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Dosage prediction of chloroquine and ritonavir-boosted lopinavir for COVID-19 treatment: A physiologically-based pharmacokinetic (PBPK) modelling
  • +2
  • Teerachat Saeheng,
  • Kesara Na-Bangchang,
  • Rajith Rajoli,
  • Marco Siccardi,
  • Juntra Karbwang
Teerachat Saeheng
Nagasaki University School of Medicine Graduate School of Biomedical Sciences
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Kesara Na-Bangchang
Center of Excellence in Pharmacology and Molecular Biology of Malaria and Cholangiocarcinoma, Chulabhorn International College, Thammasat University
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Rajith Rajoli
University of Liverpool Institute of Translational Medicine
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Marco Siccardi
University of Liverpool Institute of Translational Medicine
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Juntra Karbwang
NEKKEN
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Abstract

Abstract Background and Purpose: The 2019 novel coronavirus (COVID-19) has been spread out since December 2019 from China to 29 countries. No effective treatment is currently available, although the combination regimen of the antiretroviral drugs– lopinavir/ritonavir (LPV/r), with other antiviral drugs have been using, but the evidences are limited. A recent in vitro study showed that chloroquine could inhibit COVID-19 to cells, and enhance antiviral efficacy. This study aimed to predict the optimal dose regimens of LPV/r, and chloroquine in combination as a potential treatment of COVID-19 infection, using the physiologically-based pharmacokinetic (PBPK) modelling. Experimental approach: The whole PBPK models were constructed. The predicted plasma drug concentrations were compared with the published clinical data. The validated models were used to predict optimal dosage regimens of LPV/r, and chloroquine co-administration. The optimal dose regimen was determined based on the efficacy, and toxicity reported in the published data. Key Results: The average errors of the predicted values were within 30% of the observed data. The proposed optimal dosage regimen is the once-daily dose of 800/200 mg LPV/r co-administered with chloroquine at a loading dose of 1,000 mg, followed by twice-daily dose of 500 mg for 8 doses on the second day, and the twice-daily dose of 400 mg for 18 doses. Conclusion and Implications: PBPK modelling successfully predicted pharmacokinetic profiles within an acceptable range of errors. The study provides a focus for clinical studies to confirm the efficacy of the proposed dosage regimen as a novel treatment for COVID-19 infection.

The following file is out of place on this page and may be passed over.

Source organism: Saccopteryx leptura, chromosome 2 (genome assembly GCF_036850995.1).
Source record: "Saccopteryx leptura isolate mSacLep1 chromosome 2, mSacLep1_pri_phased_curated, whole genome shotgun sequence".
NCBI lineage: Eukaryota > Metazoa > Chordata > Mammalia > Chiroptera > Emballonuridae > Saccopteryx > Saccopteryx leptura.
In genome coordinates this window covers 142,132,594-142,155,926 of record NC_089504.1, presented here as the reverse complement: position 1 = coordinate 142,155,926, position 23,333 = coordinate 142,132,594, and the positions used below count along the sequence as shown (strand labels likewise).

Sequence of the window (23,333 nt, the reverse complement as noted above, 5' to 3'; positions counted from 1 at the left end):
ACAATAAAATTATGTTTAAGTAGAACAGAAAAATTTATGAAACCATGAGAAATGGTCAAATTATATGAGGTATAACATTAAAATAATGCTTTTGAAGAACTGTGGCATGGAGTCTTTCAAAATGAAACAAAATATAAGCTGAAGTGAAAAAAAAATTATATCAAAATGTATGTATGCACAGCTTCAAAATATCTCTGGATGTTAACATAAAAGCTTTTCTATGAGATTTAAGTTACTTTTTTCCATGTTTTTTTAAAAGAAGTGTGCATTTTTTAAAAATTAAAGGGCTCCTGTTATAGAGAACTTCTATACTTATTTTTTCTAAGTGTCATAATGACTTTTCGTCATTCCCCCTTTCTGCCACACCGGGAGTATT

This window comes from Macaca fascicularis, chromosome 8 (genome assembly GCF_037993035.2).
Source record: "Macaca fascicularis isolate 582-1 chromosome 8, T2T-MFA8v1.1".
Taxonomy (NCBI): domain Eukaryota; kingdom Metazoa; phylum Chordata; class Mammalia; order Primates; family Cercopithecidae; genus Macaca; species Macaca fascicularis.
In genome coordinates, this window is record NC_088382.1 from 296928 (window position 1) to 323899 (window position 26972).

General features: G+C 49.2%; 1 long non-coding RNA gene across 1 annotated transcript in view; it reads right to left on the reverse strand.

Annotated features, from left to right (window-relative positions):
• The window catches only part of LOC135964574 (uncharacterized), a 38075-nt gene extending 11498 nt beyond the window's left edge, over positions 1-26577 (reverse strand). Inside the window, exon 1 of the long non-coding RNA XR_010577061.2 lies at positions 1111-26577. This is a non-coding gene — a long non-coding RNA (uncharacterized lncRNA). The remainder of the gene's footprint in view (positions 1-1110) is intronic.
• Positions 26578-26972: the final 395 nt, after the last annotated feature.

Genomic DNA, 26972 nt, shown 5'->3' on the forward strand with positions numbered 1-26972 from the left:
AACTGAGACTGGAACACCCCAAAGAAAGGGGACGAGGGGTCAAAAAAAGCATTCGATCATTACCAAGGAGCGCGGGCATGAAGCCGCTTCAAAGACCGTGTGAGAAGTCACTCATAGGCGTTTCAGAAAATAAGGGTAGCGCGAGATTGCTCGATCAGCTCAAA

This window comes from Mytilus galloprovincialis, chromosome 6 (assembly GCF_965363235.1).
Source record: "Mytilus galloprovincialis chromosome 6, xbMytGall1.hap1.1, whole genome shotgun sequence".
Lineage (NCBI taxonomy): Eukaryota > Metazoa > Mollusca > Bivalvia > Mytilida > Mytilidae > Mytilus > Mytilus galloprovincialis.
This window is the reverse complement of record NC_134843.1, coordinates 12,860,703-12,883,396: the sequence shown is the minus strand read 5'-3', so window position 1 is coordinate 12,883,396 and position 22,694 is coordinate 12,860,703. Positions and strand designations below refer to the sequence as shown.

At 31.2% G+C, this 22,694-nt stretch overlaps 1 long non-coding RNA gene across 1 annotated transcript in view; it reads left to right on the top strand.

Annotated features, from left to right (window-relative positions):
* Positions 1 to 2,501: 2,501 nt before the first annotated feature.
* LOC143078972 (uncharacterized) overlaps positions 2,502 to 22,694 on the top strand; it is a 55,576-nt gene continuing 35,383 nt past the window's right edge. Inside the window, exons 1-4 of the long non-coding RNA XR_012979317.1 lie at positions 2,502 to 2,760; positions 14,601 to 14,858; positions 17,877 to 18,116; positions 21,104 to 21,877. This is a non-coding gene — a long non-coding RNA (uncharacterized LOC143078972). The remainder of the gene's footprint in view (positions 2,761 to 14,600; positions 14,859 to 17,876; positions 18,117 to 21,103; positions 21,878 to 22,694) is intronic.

Peer review status:POSTED

25 Feb 2020Submitted to British Journal of Pharmacology
26 Feb 2020Assigned to Editor
26 Feb 2020Submission Checks Completed